1 in 2 Arizona young adults consider changing careers during pandemic
According to a new public opinion poll, approximately 52% of Arizonans surveyed say they have considered changing careers during the past six months, and 71% don’t believe all office jobs will return even after the pandemic is over.
Nearly half of Arizonans surveyed have recently “considered going into a career in the skilled trades,” including automotive, diesel, welding and more. Respondents say they’re attracted to the idea of working with their hands, and believe a career in the skilled trades would be more recession-proof and offer greater flexibility.
The OnePoll study, commissioned by Universal Technical Institute (UTI), surveyed 2,000 Americans aged 18-35 across Arizona, California, Florida, Illinois, New Jersey, North Carolina, Pennsylvania and Texas. The objective was to determine how COVID-19 has impacted the ways in which people think about their choice of occupation and future career plans. Across all states surveyed, 54% of respondents reported they’ve strongly considered changing careers during the past six months.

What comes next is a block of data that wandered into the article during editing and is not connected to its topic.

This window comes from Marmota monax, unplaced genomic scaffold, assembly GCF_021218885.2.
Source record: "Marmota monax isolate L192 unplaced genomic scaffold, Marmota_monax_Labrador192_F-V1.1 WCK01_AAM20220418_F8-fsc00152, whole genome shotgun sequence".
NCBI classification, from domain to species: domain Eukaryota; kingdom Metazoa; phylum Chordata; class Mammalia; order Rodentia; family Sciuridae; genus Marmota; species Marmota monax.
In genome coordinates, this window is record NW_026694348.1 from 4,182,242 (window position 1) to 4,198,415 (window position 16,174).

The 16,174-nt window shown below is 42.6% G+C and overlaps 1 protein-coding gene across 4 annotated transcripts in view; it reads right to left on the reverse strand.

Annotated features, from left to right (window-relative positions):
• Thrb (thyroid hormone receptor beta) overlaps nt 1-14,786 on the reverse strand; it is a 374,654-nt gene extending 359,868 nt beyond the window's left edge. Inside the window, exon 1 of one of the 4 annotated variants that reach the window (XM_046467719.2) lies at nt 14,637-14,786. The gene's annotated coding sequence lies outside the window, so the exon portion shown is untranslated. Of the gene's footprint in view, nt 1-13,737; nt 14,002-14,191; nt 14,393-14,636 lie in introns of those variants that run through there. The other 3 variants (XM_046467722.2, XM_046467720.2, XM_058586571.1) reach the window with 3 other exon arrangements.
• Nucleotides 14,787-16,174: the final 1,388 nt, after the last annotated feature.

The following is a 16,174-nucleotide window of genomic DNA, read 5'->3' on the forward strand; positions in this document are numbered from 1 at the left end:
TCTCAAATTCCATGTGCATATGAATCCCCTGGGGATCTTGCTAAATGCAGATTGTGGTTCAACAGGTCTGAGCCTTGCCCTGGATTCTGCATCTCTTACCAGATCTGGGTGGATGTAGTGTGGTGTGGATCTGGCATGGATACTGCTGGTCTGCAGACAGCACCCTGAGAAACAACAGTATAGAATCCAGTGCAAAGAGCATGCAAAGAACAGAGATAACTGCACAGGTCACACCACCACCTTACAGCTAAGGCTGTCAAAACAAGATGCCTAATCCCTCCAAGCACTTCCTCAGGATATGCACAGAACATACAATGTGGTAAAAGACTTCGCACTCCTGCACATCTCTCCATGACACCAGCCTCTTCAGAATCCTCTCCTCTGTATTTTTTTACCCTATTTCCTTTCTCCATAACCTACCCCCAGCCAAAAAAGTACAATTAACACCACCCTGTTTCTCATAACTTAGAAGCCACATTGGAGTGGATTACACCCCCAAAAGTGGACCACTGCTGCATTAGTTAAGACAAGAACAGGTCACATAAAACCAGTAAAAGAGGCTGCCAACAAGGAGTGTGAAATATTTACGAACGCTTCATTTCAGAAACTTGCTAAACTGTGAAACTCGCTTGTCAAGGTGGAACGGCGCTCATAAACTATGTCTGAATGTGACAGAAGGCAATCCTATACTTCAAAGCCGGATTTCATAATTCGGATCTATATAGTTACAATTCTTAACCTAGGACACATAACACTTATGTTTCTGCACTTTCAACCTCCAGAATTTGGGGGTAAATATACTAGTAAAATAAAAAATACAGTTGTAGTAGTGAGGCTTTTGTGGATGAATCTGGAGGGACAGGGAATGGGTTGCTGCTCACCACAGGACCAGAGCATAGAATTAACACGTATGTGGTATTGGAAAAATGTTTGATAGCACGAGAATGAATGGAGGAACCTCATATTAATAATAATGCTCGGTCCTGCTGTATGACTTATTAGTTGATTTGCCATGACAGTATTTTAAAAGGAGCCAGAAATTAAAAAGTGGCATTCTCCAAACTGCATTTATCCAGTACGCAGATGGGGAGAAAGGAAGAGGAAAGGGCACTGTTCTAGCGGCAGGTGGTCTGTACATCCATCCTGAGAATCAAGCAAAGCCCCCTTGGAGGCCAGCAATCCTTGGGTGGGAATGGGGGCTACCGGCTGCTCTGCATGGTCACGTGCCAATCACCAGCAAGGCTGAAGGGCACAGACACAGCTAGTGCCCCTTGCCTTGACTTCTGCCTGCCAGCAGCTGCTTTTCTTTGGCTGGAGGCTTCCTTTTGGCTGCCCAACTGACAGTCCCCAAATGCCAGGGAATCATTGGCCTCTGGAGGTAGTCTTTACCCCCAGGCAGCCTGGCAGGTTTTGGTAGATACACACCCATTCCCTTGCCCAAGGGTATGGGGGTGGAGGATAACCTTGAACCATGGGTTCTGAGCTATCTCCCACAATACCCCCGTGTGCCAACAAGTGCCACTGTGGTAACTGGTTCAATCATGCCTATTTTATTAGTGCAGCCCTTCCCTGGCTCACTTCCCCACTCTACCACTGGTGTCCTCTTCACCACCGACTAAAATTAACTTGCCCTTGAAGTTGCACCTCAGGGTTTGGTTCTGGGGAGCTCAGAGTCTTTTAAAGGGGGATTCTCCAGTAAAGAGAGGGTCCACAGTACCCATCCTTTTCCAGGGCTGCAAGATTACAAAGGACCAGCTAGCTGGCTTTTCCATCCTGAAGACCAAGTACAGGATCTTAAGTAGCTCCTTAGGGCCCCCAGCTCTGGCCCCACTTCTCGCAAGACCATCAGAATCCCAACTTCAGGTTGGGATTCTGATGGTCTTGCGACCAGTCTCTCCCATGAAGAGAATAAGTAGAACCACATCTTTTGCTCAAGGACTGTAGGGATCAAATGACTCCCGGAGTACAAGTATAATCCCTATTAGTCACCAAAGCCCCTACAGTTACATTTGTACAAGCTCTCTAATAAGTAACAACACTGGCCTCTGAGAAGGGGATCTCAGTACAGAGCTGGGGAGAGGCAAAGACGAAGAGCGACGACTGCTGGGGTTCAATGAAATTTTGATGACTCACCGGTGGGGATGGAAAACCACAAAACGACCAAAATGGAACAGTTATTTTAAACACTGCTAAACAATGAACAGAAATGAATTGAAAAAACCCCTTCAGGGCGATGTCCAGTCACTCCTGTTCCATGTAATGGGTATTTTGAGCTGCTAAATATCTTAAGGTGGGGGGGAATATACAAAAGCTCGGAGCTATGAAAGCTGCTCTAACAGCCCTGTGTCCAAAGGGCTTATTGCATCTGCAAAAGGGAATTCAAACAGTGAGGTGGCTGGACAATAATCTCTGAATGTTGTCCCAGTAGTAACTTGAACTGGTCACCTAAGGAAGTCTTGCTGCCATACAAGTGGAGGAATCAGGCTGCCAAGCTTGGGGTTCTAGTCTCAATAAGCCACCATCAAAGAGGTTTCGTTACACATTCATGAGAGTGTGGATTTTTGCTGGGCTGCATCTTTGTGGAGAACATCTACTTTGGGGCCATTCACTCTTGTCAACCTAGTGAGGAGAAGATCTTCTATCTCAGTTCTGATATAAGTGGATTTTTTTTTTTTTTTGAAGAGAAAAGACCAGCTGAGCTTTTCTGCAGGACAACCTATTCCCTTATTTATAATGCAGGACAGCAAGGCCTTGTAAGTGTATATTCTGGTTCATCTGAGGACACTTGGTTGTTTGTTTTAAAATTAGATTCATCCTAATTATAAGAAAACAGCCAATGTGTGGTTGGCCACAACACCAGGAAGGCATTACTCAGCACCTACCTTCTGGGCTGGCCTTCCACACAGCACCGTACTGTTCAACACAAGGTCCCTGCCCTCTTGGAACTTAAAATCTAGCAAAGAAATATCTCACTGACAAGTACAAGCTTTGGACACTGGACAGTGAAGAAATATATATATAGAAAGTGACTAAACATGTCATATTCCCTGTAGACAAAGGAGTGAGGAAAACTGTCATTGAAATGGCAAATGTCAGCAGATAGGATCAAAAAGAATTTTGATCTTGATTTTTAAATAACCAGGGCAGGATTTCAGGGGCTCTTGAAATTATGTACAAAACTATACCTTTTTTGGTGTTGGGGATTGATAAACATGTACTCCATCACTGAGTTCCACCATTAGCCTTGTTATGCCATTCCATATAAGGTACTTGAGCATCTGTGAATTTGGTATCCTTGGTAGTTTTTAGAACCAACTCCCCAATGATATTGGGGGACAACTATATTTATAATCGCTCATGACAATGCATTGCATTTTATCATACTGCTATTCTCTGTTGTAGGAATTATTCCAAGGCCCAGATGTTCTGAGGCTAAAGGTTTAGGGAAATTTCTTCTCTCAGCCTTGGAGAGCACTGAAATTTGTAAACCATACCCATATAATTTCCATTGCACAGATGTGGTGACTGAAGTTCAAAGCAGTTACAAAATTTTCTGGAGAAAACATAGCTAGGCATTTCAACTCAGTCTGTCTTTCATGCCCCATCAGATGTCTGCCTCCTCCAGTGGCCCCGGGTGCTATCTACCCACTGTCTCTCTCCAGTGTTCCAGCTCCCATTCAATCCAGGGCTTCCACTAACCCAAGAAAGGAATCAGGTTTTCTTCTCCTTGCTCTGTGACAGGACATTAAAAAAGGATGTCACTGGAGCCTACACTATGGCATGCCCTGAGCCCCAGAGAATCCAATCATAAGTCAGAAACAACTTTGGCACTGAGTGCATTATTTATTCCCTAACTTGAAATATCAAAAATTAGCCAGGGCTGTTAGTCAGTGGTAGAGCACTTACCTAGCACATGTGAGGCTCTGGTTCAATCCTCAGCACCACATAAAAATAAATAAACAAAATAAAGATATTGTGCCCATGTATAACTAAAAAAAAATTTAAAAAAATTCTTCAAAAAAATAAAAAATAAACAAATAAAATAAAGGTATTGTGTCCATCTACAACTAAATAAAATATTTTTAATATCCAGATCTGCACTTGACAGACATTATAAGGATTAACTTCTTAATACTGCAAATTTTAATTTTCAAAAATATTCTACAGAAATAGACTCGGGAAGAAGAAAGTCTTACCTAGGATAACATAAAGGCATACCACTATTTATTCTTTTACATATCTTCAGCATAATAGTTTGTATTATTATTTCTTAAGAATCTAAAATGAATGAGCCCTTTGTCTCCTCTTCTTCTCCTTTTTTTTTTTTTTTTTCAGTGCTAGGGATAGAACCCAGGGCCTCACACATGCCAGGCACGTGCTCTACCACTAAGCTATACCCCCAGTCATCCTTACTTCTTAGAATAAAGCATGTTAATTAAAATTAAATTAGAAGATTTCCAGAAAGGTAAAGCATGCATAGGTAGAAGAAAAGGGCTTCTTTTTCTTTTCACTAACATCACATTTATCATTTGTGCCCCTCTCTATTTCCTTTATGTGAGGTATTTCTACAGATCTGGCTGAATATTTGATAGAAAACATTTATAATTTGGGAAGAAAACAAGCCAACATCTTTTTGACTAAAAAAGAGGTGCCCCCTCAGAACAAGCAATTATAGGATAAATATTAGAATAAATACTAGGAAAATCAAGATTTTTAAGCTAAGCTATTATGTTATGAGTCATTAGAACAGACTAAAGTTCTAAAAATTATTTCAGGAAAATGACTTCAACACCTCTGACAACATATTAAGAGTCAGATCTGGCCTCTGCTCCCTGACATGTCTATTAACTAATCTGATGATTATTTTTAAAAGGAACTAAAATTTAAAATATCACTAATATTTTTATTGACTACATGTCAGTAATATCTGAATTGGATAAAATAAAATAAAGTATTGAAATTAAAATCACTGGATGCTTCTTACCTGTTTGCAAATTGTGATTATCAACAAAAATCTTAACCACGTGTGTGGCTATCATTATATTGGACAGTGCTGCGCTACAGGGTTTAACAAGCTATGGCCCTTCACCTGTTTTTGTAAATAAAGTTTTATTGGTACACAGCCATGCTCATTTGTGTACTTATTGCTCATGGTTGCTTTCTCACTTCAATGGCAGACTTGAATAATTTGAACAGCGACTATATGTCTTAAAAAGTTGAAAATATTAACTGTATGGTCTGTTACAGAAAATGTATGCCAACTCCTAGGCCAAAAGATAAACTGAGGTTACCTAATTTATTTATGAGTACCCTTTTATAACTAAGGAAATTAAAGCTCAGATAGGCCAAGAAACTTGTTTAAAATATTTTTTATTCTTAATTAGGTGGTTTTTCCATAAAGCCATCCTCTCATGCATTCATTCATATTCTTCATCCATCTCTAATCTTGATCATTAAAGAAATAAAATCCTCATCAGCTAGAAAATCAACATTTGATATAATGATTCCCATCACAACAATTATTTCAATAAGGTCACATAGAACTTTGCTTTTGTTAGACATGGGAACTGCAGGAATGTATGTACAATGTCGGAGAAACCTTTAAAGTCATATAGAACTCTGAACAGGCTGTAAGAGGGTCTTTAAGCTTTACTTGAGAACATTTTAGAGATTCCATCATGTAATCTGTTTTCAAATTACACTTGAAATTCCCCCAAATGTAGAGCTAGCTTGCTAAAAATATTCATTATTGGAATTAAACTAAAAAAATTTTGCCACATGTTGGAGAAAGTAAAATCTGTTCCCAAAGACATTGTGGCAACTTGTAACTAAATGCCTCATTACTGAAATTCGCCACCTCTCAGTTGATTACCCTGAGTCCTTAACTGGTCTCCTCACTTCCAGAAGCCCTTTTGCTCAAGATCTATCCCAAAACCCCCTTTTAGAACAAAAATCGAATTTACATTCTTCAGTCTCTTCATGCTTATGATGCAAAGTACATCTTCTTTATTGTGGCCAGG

“The pandemic and resulting economic downturn have shaken confidence in a lot of traditional office jobs, leading many Arizonans to rethink how they’re spending their time and whether they’re really doing what they love,” said Adrian Cordova, Campus President at Universal Technical Institute-Avondale. “People want to be fulfilled and secure in their work, so it’s great to see so many Arizonans taking a second look at learning a skilled trade.”
Among all states surveyed, the average respondent said they began thinking about a career change at the age of 28, but 68% of respondents said it’s never too late to pursue a new career. Industry demand for trained technicians is expected to remain high through the pandemic and beyond. The U.S. Department of Labor Bureau of Labor Statistics (BLS) estimated pre-pandemic there would be more than 110,000 job openings for auto, diesel and collision repair technicians on average annually across the U.S. through 2028. During an economic downturn, people and businesses keep their vehicles longer and trained technicians remain in demand to maintain and service them.
“There’s never been a better time to pursue a job in the skilled trades – demand for automotive, diesel and welding technicians remains strong,” said Cordova. “The pandemic has illustrated the essential nature of these jobs that are literally keeping America moving.”